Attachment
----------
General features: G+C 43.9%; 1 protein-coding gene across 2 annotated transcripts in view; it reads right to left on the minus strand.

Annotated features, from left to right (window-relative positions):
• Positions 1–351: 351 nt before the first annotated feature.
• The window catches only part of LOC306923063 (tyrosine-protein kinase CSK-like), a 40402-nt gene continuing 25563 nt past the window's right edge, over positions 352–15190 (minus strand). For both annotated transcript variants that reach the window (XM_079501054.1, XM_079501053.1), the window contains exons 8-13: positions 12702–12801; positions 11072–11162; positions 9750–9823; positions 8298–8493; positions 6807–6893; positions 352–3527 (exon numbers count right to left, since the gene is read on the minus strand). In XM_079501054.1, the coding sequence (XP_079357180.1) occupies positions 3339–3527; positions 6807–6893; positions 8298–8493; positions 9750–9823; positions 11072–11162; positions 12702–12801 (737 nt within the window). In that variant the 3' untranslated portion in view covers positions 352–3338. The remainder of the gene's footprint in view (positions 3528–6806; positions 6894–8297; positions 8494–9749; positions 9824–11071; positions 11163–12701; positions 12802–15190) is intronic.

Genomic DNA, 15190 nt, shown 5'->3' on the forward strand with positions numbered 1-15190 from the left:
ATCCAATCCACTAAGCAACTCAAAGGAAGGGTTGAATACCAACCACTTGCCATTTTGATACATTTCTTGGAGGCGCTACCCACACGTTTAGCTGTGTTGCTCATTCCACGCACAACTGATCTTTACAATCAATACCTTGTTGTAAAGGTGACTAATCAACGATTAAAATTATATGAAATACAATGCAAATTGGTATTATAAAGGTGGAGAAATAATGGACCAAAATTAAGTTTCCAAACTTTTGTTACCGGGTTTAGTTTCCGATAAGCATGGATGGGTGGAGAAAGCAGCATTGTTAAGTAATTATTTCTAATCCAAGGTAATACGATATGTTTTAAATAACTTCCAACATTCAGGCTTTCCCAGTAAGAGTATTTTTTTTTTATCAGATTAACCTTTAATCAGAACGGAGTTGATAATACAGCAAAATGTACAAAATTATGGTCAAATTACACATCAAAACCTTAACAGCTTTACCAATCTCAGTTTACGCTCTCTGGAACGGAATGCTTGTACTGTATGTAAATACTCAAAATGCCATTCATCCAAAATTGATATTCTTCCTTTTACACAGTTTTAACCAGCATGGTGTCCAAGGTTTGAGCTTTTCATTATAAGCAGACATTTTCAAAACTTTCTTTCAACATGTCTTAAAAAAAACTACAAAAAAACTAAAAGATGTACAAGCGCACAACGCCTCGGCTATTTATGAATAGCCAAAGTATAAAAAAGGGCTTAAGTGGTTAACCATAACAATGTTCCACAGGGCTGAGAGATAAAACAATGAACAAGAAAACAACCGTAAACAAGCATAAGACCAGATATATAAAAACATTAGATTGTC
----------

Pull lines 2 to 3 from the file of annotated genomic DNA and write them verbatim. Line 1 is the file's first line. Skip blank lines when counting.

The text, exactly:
Annotated features, from left to right (window-relative positions):
• Positions 1–351: 351 nt before the first annotated feature.